Deputy Foreign Minister of Albania, Dr Odeta Barbullushi, spoke to staff and students about the security threats facing her country and the wider Western Balkans region.
Written by Professor Stefan Wolff. South Sudan's independence in 2011, which ended half a century of deadly conflict, was met with much praise. But a descent into civil war has led to dismay and suggests fresh thinking is required.
Written by Professor Stefan Wolff and Professor Tatyana Malyarenko (Professor of Public Administration at Donetsk State Management University). Ukraine is giving Russia two options – and neither is likely to end well.
Written by Professor Stefan Wolff. Attacks in France, Kuwait and Tunisia come against a backdrop of increasing extremist violence across the world.
Written by Professor Stefan Wolff. An attempt by the incumbent president to change the constitution and run for a third term has exposed deep and dangerous divisions.
Written by Professor Stefan Wolff. The terrorist group al-Shabaab has claimed an attack on Garissa University College in eastern Kenya, in which an unclear number have been killed and many others taken hostage.
Written by Dr Adrian Campbell. The apparent disappearance of Russian president Vladimir Putin between March 5 and 16 provoked a festival of Kremlinological speculation on a scale not seen since the temporary ousting of Soviet leader Mikhail Gorbachev in the abortive coup of 1991.
Written by Dr Adrian Campbell. For Russia to make peace with its troubled post-Communist history, it needs a 1990s hero to remember. Boris Nemtsov could be just that.
Written by Professor Stefan Wolff and Professor Tatyana Malyarenko (Professor of Public Administration at Donetsk State Management University). . Just as the latest peace deal to stabilise Ukraine was being put into place, a bomb exploded in the city of Kharkiv, killing two people and injuring at least ten, while another was found and defused in Odessa.
Written by Professor Stefan Wolff. After all night talks in the Belarusian capital Minsk, the outcomes of the four party talks in the so-called Normandy format (Ukraine, Russia, France, and Germany) have neither brought a major breakthrough or a complete disaster. As a deal, it is not a solution, but perhaps a step towards one.
The Department of Political Science and International Studies (POLSIS) Departmental Seminar. Speaker: Adrian Hyde-Price (Gothenburg), Discussant: Derek Averre (POLSIS/CREES).
Written by Professor Stefan Wolff. Over the past few days, Ukraine has taken a significant turn for the worse. Fighting between rebels and government forces has intensified, the civilian death toll has increased, and the war of words between Ukraine and Russia has further escalated.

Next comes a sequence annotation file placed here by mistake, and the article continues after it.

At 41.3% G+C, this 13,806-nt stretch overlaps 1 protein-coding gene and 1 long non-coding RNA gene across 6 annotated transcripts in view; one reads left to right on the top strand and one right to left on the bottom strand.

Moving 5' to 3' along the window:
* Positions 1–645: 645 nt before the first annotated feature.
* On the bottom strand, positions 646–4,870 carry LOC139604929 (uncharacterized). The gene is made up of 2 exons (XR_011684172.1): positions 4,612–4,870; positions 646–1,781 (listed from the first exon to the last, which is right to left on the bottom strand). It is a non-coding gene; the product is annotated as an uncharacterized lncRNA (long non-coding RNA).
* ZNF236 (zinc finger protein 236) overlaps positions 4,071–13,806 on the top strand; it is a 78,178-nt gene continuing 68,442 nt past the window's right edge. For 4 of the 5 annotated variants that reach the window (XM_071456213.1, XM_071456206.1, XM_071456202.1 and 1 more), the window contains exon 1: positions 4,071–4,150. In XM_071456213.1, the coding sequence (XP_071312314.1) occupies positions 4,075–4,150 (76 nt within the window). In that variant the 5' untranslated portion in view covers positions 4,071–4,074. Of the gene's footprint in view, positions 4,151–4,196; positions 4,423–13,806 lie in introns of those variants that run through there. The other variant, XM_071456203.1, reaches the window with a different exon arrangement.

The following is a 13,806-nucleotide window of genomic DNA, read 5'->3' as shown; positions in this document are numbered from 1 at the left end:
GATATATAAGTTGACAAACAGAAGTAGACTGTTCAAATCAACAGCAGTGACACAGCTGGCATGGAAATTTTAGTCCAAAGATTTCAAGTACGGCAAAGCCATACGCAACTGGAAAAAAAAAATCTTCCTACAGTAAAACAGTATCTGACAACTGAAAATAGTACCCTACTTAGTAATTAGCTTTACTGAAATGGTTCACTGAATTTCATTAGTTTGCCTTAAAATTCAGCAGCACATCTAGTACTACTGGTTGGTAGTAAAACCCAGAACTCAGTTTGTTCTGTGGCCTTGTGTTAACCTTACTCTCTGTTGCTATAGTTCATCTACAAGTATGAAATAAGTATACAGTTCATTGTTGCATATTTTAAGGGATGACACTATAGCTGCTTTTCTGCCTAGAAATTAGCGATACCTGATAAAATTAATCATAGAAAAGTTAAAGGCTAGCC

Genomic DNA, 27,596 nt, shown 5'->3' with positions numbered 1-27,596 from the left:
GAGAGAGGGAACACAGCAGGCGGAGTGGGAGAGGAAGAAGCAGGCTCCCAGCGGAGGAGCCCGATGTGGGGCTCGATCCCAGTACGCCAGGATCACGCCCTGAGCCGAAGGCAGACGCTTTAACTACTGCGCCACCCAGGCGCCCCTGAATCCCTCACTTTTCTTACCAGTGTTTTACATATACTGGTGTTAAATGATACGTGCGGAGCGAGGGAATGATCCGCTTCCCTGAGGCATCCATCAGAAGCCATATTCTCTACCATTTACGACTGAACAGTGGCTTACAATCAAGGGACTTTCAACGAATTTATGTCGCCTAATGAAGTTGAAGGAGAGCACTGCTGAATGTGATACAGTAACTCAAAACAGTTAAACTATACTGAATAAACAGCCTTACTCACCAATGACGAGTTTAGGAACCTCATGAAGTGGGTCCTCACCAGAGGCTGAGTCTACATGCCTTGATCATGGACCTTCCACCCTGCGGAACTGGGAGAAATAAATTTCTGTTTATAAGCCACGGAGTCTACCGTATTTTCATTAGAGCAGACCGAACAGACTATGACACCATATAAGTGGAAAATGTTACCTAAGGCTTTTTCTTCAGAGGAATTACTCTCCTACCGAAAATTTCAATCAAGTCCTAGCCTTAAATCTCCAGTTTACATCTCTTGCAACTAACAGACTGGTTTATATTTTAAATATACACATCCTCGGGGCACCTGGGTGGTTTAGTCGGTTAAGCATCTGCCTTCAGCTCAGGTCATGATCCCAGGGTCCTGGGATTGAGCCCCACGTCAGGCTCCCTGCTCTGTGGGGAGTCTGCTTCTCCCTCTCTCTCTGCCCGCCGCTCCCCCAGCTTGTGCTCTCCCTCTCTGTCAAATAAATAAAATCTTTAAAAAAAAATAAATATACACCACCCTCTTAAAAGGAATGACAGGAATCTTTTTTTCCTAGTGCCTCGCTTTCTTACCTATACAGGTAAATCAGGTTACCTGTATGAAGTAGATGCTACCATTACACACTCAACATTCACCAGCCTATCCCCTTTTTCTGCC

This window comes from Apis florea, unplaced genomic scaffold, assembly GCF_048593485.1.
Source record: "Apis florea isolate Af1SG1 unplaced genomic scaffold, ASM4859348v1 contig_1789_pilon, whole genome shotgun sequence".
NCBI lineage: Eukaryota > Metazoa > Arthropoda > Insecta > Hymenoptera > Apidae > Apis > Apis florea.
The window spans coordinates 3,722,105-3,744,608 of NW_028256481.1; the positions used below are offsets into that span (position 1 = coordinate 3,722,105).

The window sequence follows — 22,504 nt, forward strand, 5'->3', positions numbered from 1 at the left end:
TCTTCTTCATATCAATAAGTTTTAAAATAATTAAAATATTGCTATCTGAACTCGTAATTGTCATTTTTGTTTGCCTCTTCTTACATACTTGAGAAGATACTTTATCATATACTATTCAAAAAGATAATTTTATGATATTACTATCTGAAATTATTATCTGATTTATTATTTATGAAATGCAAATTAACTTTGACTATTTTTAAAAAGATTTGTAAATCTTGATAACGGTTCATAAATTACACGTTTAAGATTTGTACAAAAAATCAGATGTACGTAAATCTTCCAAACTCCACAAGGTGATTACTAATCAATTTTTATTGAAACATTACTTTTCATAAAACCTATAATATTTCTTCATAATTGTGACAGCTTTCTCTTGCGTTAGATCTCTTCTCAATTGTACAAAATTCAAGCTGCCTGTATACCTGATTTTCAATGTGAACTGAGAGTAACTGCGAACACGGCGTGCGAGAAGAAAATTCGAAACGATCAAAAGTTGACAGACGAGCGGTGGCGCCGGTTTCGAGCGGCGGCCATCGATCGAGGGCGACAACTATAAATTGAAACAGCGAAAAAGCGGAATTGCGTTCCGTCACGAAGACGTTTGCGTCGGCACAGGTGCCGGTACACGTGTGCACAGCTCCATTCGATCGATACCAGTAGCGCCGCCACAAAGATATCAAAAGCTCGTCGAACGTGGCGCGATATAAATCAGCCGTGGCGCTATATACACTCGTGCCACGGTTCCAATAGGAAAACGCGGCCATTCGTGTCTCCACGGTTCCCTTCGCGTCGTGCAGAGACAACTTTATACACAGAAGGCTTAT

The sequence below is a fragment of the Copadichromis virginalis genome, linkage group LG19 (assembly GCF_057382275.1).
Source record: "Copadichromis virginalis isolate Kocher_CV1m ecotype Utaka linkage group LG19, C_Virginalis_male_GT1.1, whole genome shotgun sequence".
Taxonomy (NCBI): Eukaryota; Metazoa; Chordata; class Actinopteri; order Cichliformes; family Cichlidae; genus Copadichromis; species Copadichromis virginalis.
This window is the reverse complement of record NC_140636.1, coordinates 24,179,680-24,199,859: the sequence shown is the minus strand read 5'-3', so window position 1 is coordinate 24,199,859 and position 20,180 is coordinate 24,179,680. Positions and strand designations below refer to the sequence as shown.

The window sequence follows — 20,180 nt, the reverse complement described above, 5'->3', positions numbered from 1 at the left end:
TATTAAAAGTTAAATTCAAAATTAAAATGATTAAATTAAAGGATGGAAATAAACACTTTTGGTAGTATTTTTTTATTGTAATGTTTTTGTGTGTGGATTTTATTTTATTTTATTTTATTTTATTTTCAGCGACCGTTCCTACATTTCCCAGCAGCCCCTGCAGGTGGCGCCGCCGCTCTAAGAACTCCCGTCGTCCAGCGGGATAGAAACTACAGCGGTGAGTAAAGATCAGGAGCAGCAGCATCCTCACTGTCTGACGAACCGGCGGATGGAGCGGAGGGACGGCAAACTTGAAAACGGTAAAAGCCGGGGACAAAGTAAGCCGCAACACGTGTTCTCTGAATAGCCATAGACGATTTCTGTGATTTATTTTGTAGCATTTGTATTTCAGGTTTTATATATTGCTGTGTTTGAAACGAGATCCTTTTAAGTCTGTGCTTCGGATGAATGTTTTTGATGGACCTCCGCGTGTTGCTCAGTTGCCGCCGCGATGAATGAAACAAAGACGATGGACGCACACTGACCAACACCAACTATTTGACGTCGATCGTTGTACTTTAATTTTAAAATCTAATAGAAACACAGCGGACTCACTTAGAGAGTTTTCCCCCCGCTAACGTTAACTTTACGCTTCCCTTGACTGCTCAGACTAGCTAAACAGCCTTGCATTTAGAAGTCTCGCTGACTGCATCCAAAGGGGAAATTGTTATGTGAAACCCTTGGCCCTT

Written by Dr Richard Connolly. The recent crash in oil prices is causing much anxiety in oil-producing states. From Iran to Venezuela, many have come to rely on elevated oil prices to fuel economic growth and support government spending.
Dr Tim Haughton is a political scientist with a particular interest in electoral and party politics, the relationship between politics and government, the interaction between domestic and European sources of change, the relationship between Britain and the EU, the role of the past in the politics of the present and the domestic politics of Slovakia, Slovenia and the Czech Republic.
Former PhD Student Odeta Barbullushi has been appointed Albania's new Deputy Foreign Minister.
Written by Professor Stefan Wolff. Al-Qaeda's most active and notorious branch – the Yemen-based al-Qaeda in the Arabian Peninsula (AQAP) – has claimed responsibility for the attack on Charlie Hebdo in Paris. While some questions remain about the full credibility of the claim, it is not entirely implausible: it's been established that some of the attackers had been trained in Yemen, and at least one of them had met AQAP's former chief ideologue, Anwar al-Awlaki, the American-born jihadist killed in a US drone strike in 2011.
Written by Professor Stefan Wolff. The deadly attack on a bus carrying civilians near Donetsk, killing at least 12 of them and wounding many more, comes in the wake of yet another round of failed talks among the foreign ministers of Russia, Ukraine, Germany, and France. It also follows a pattern of persistent violence between rebels and government forces that has made a mockery of a ceasefire agreement brokered between the two sides back in September 2014.
A roundtable on the Nagorno-Karabakh Conflict, a presentation on the challenges and choices of the South Caucasus and participation at conferences in Baku highlight research strengths and interest in the Caucasus.
Written by Professor Stefan Wolff. Moldova has gone to the polls in a vote seen as crucial for determining the country's future direction. Preliminary results indicate that the pro-European parties together achieved about 44% of the vote, while those parties considered to be more pro-Russia came in with just under 40% of the vote, on a turnout of around 56%. These headline figures, however, mask a more complicated picture.
Written by Professor Stefan Wolff and Professor Tatyana Malyarenko (Professor of Public Administration at Donetsk State Management University). Twenty-five years after the fall of the Berlin Wall that ushered in the end of communism in eastern Europe and the break-up of the Soviet Union, all the signs point to a new Cold War between Russia and the West.